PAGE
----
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BOOK REVIEW : Some Difficult Reading in Difficult Times : LIVES WITHOUT BALANCE: When You're Giving Everything You've Got and Still Not Getting What You Hoped For, by Steven Carter and Julia Sokol, Villard, $20; 250 pages


This is a terrible book about a potentially interesting subject.

It addresses itself to high rollers who thought they would do well in the 1980s, but ended up feeling blue in the '90s, with more credit-card debt than savings and, possibly, without a job.

It is significant that depression, or even recession, are words that don't turn up here. With a lead time of six months to a year in book publishing, it's possible that somebody in this process--the authors or the editors--thought the economy might come suddenly to life. But, of course, this hasn't happened.

"Lives Without Balance" is a self-help book about downsizing in the '90s--when you've overspent physically, emotionally, spiritually and financially.

This volume attempts a plan for getting your life in order, and it does this with the ultimate help of sermons, quizzes, epigraphs, epigrams, homely sayings and all-around good advice. This is very little here that is original; there is much that is amusing.

If this does not sound particularly specific, that blame must be laid at the collective feet of the authors.

It is the authors' position that "we" were sold a bill of goods in the '80s.

We were told that our economy would always go up; that Horatio Alger stories were true and real; that self-help seminars like est promised us we would get rich; that taking risks on stocks was wise; that real estate investments always paid off; that our credit-card use was "limitless"; that there were yuppies; that women "could have it all"; that "professions" paid well; that we were masters of our fate.

In a book of 250 pages, the above concerns are touched on in the first 72. The writers here aren't exactly into in-depth treatment of their subject.

What was that subject again? The subject was: We're working too hard at jobs we don't like. We're not getting paid and we're badly in debt. We ignore our physical, emotional, spiritual concerns, as well as our spouses, parents, children and friends--all in the name of leveraged buyouts.

We're a mess, because people have given us the wrong information, but we can "change," if we want to, by taking many of the quizzes that the authors have made up for us here.

I scored pretty high in these quizzes. And I got to thinking: The authors take up so many pages of this book with quizzes that maybe they ought to have the opportunity to take one themselves.

Score on a basis of one to 10, with 10 being best:

1. Do you think you're having enough fun in your life?

2. Do you ever worry that--even though you follow the trends, writing volumes like "What Smart Women Know," "What Really Happens in Bed," and "Men Who Can't Love"--you haven't yet had what is called a "breakthrough" book?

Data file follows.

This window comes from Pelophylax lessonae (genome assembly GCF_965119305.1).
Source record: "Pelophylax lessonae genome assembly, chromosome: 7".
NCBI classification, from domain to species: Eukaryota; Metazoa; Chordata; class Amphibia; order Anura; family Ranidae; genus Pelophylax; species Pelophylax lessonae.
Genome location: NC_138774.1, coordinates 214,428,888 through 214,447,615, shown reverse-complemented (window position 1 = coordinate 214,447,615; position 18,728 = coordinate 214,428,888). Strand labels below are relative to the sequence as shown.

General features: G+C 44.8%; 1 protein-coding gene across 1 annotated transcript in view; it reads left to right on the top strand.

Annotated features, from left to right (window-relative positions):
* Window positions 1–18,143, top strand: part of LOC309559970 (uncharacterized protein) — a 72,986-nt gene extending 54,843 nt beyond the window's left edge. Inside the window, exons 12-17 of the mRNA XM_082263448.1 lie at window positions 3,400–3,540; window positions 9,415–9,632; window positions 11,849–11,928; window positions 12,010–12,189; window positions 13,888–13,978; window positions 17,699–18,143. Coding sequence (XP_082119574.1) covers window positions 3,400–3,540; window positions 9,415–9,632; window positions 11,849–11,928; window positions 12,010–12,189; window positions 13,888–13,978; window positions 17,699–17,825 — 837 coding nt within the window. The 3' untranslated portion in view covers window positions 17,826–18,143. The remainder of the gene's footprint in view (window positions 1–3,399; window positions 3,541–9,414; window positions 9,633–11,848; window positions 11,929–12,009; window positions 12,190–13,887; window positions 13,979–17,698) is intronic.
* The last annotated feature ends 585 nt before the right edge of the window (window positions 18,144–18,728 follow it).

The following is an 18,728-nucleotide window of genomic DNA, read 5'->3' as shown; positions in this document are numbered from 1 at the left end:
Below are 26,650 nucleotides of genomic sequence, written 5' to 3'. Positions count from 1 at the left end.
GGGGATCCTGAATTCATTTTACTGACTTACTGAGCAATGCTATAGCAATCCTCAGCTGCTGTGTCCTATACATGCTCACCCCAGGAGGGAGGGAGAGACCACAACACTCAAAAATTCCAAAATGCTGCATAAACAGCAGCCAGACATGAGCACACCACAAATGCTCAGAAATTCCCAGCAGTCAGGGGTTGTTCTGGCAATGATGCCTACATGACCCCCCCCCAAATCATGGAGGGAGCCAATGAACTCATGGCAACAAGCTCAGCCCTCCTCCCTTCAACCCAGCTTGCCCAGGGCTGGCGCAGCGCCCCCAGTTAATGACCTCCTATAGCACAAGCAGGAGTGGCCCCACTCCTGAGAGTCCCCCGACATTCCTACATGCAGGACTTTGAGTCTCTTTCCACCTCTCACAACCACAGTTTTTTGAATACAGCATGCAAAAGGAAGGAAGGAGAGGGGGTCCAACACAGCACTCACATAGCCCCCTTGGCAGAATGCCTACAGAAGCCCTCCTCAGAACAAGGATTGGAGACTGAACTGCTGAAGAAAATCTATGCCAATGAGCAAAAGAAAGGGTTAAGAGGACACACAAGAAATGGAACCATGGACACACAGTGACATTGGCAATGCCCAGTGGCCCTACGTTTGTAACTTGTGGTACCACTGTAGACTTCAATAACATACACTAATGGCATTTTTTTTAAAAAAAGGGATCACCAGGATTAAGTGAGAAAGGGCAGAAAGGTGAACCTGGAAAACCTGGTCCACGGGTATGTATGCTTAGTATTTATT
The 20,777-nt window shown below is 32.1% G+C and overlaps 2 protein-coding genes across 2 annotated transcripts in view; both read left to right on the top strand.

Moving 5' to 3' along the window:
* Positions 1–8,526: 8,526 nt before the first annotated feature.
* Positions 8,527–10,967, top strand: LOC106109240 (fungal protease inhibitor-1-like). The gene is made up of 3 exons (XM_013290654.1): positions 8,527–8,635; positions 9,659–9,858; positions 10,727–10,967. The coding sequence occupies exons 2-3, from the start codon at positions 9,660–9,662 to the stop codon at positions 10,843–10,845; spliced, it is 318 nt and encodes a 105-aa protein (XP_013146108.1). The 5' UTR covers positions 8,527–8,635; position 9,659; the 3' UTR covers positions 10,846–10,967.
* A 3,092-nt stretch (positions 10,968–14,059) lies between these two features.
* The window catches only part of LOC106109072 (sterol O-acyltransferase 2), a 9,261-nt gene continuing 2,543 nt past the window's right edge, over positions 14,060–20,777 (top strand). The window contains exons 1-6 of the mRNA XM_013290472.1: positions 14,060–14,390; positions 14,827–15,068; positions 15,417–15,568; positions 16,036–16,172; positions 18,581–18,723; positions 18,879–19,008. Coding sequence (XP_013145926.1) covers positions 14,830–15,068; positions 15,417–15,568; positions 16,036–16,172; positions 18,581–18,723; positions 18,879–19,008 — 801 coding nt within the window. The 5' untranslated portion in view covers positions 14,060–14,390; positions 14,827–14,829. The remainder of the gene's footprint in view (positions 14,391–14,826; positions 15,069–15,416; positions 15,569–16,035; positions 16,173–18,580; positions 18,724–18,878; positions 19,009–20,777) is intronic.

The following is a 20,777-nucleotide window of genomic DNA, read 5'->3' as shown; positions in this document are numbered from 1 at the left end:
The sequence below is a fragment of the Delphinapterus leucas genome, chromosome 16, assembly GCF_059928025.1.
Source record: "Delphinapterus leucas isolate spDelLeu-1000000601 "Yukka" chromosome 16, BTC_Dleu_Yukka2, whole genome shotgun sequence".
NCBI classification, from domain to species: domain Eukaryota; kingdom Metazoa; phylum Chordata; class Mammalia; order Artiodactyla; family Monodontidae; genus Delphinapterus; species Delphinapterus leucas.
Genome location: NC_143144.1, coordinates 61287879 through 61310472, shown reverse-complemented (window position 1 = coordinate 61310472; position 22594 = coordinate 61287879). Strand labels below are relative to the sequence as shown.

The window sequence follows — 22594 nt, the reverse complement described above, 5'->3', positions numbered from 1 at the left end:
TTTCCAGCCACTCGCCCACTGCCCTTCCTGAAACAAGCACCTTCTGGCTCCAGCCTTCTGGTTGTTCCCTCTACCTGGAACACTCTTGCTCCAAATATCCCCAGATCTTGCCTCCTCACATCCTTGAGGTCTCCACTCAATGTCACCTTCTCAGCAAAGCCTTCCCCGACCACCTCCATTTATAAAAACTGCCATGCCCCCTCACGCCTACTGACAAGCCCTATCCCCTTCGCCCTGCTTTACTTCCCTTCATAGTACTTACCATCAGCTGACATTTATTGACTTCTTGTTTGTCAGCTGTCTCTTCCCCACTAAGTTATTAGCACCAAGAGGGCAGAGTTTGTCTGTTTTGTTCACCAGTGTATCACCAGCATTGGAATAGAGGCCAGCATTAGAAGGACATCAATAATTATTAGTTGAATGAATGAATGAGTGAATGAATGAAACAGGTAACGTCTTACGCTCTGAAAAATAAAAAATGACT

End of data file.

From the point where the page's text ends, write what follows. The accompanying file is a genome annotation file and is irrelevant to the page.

3. Do you feel that no matter how hard you worked, no matter how much you gave, you weren't getting what you hoped for and you couldn't understand what went wrong?

4. Have you ever written a 12-page magazine piece and experienced the desire to expand it into a book?

5. Have you ever followed through on this by repeating a theme sentence, with slight variations, as much as a dozen times in any book-length piece?

6. Have you ever read magazine pieces--or written them--and then believed what you read or wrote? Do you believe in yuppies? Have you seen one? Have you eaten a quiet breakfast with one? Alternately, can you be sure they don't exist? Do you live your life by journalistic catch phrases?

7. Do you often try to make your readers feel guilty about doing ordinary things such as eating breakfast or watching TV?

8. Do you sometimes make up quotes from people who might or might not exist, like "Walter, a New York doctor," or "Michael, a 31-year-old newspaper journalist," or do you just think that further documentation in a nonfiction work is useless? Are you guilty of forgetting or ignoring last names?

9. Does it bother you that, although you write about important social change, it appears that you have no academic or business credentials?

10. Do you try to piggyback your work on other popular concerns of the day, particularly addiction, co-dependence, John Bradshaw's concept of shame and numerous 12-step programs?

11. Do you structure your questions to disorient the reader, so as to flummox his or her mind with queries such as: "Do you fully understand the demands of motherhood?" "Do you need to change your sheets?" and "Do you experience such waves of real estate envy that you ultimately feel ashamed?"

Remember, authors: There is no right or wrong in a test like this. Or then again, maybe there is.

Maybe it's wrong to expect dollars from any reader for stuff like this, in these hard times.

Next: Constance Casey reviews "Elton John" by Phillip Norman (Harmony Crown).

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